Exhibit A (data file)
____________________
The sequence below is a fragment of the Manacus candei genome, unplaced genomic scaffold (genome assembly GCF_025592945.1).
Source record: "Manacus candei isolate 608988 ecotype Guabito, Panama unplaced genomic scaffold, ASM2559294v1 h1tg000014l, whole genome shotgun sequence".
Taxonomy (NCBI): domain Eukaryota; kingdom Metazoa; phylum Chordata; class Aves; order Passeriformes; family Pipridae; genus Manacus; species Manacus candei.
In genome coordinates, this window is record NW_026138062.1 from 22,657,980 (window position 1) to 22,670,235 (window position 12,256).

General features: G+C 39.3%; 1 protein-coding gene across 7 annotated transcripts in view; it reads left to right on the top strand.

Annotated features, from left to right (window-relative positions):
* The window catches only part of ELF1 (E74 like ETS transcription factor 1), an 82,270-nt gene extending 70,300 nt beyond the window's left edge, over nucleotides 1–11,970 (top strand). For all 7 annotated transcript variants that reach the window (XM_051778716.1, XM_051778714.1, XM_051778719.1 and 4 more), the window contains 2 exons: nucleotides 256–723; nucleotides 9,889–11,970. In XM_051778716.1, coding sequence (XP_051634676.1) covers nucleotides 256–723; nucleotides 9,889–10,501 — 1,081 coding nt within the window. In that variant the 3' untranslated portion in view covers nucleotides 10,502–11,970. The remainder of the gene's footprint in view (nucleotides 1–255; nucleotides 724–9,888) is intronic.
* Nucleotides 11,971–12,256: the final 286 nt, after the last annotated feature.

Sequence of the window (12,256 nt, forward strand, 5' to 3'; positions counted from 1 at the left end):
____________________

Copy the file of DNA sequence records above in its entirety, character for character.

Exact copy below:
The sequence below is a fragment of the Manacus candei genome, unplaced genomic scaffold (genome assembly GCF_025592945.1).
Source record: "Manacus candei isolate 608988 ecotype Guabito, Panama unplaced genomic scaffold, ASM2559294v1 h1tg000014l, whole genome shotgun sequence".
Taxonomy (NCBI): domain Eukaryota; kingdom Metazoa; phylum Chordata; class Aves; order Passeriformes; family Pipridae; genus Manacus; species Manacus candei.
In genome coordinates, this window is record NW_026138062.1 from 22,657,980 (window position 1) to 22,670,235 (window position 12,256).

General features: G+C 39.3%; 1 protein-coding gene across 7 annotated transcripts in view; it reads left to right on the top strand.

Annotated features, from left to right (window-relative positions):
* The window catches only part of ELF1 (E74 like ETS transcription factor 1), an 82,270-nt gene extending 70,300 nt beyond the window's left edge, over nucleotides 1–11,970 (top strand). For all 7 annotated transcript variants that reach the window (XM_051778716.1, XM_051778714.1, XM_051778719.1 and 4 more), the window contains 2 exons: nucleotides 256–723; nucleotides 9,889–11,970. In XM_051778716.1, coding sequence (XP_051634676.1) covers nucleotides 256–723; nucleotides 9,889–10,501 — 1,081 coding nt within the window. In that variant the 3' untranslated portion in view covers nucleotides 10,502–11,970. The remainder of the gene's footprint in view (nucleotides 1–255; nucleotides 724–9,888) is intronic.
* Nucleotides 11,971–12,256: the final 286 nt, after the last annotated feature.

Sequence of the window (12,256 nt, forward strand, 5' to 3'; positions counted from 1 at the left end):